To View: Lts. Lautell Lugar and William A. Howell, Medical Corps, attending wounded to the rear of the first trench line during a gas attack, 27 October 1918.

As a consequence GHQ, AEF, expanded the number of medical personnel available to diagnose gas victims and weed out malingerers. At the hospital to the rear, division medical personnel devised several traps to detect suspected malingerers. One trap involved offering the gas casualty a large meal. Men on the front line were always hungry; they rarely had enough to eat. But a gas victim's symptoms would include a loss of appetite, so anyone who devoured the food found himself promptly returned to the line. Medical personnel also offered suspected malingerers a cigarette laced with diphosgene. If the soldier gagged he was feigning gas poisoning. Some idea of the magnitude of the problem may be derived from one division field hospital commander's establishment, of a board to review the 251 gas cases in his wards. The board's report indicated that only ninety of the men actually suffered from gas poisoning. The problem, though, was never satisfactorily resolved in the AEF.37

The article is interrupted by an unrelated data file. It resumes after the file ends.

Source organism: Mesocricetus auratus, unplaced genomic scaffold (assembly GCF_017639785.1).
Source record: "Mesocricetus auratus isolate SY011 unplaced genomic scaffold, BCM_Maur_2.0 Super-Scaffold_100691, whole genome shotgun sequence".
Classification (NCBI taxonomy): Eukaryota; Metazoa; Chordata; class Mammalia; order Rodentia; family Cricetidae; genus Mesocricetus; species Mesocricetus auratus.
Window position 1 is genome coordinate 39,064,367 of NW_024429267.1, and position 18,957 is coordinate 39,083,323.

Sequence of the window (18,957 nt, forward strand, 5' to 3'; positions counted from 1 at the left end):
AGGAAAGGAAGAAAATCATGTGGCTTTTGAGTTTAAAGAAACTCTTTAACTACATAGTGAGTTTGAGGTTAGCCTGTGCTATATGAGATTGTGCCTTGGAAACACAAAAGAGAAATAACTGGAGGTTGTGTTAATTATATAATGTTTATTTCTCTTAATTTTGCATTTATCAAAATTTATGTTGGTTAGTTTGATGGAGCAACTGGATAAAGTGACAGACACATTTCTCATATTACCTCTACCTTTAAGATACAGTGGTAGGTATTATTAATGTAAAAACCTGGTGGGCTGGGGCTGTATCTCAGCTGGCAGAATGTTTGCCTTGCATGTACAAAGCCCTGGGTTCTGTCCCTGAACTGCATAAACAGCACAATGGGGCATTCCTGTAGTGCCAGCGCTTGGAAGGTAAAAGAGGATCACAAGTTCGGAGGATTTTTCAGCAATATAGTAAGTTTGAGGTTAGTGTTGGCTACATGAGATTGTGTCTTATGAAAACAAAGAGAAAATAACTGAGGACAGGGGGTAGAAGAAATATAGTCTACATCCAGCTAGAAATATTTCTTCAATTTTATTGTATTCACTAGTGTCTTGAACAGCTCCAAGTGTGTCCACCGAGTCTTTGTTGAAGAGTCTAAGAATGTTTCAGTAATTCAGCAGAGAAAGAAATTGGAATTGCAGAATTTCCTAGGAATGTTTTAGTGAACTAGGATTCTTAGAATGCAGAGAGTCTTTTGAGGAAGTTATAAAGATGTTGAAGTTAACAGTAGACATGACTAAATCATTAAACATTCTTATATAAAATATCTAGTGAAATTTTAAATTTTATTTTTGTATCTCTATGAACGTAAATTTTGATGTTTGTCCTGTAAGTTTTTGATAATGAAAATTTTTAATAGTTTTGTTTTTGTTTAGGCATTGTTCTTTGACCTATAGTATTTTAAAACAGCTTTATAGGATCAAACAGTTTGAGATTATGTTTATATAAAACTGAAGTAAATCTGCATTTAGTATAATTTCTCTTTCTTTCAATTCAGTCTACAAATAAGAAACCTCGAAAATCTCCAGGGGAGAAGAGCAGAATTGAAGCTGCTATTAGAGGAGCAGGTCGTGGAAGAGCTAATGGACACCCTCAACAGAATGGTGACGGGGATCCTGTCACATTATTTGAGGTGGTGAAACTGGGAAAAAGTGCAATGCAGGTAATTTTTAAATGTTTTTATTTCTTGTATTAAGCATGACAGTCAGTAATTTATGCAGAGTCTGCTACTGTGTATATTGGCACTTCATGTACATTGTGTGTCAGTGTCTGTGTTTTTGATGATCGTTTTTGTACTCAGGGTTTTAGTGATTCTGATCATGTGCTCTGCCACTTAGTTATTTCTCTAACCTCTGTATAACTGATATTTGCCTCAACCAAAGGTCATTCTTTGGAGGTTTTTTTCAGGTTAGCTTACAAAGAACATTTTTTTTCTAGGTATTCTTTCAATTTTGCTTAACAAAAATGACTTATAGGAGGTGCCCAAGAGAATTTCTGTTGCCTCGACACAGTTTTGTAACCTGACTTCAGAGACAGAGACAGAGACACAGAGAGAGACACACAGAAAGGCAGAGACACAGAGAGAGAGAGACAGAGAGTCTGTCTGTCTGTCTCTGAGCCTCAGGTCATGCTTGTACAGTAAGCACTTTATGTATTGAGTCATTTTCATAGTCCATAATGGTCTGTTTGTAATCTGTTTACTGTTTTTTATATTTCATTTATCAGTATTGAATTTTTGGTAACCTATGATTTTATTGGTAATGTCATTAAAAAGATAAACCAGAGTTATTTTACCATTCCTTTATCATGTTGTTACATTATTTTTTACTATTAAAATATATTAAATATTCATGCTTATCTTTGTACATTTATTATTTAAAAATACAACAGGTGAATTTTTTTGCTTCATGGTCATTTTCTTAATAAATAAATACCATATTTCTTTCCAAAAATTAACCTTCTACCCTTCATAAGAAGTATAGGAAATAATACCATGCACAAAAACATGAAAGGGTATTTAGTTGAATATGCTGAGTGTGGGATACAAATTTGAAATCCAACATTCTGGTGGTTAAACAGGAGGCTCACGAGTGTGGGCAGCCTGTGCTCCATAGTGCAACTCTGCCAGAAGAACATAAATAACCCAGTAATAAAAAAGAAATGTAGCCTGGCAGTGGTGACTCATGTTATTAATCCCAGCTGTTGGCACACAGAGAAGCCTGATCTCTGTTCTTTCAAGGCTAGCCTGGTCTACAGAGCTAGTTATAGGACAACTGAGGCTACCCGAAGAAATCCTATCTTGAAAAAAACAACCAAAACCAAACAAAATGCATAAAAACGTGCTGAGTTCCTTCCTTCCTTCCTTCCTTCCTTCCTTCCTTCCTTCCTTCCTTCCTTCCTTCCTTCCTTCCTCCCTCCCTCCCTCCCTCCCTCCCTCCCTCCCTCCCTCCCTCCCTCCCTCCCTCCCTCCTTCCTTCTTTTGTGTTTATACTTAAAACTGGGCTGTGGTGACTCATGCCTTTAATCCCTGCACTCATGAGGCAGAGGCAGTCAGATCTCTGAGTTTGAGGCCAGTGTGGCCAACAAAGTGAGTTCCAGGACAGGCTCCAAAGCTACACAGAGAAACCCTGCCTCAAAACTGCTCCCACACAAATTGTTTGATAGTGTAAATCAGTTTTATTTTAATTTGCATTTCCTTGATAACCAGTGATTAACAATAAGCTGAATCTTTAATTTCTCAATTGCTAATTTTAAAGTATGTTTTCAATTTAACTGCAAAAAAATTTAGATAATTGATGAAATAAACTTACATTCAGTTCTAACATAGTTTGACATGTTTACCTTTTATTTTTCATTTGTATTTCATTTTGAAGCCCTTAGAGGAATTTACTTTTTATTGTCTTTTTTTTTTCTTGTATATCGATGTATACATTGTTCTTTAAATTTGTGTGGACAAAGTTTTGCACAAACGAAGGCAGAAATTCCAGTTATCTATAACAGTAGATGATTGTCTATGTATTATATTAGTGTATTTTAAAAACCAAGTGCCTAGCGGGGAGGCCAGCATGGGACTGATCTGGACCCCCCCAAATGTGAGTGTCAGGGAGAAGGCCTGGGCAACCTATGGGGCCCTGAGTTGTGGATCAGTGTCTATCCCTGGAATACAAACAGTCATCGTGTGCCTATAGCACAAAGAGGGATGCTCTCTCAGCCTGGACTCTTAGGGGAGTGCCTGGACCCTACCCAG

The Medical Department processed gas casualties in combat divisions, using procedures similar to those used for sick and wounded. Medics at the battalion aid stations did what they could for the gas wounded. This consisted of plastering Sag paste on mustard burns, often having to cut a uniform open to expose the swollen flesh. A wet compress applied over the eyes eased the pain of those blinded. Men who inhaled mustard gas could only be comforted with. words, for no treatment could ease their pain. Medics could do nothing "but try to put [the] mask back on and get them to a Field Hospital." From the battalion aid station, men moved to the "Ambulance Head," the closest point to the line safely out of reach of German artillery fire. When possible, all gas casualties rode to avoid exertion. Men blinded by chemical agents were usually led to the ambulance head by comrades who could see, although in some instances, large numbers of blinded soldiers groped their way to the rear by holding on to a cord set up by the medics.38

To View: Gas casualties from the 2nd Battalion, 326th Infantry, 82nd Division, waiting for evacualtion, Argonne Forest, Ardennes, France, 11 October 1918.

When possible, division field hospitals were located in the same general area, with one hospital designated to handle gas victims. At this hospital the division medical officer supervised triage. Soldiers were placed into one of the following categories: fit for duty, immediate return to unit; fit for duty in twenty-four hours, return to unit; severely gassed, evacuate to an Army hospital. Exhausted men who complained of gas symptoms but who showed no outward signs of having been gassed were held in the division rear for rest, food, and observation. If medics verified their claims to gas poisoning, they too were evacuated.39

To View: Loading 89th Division gas patients at a field hospital north of Royaumeix (St. Mihiel Sector), 8 August 1918, for removal to a base hospital in Toul. Stretcher bearers wear makeshift burlap mittens to protect hands from gas-infected clothing of victims.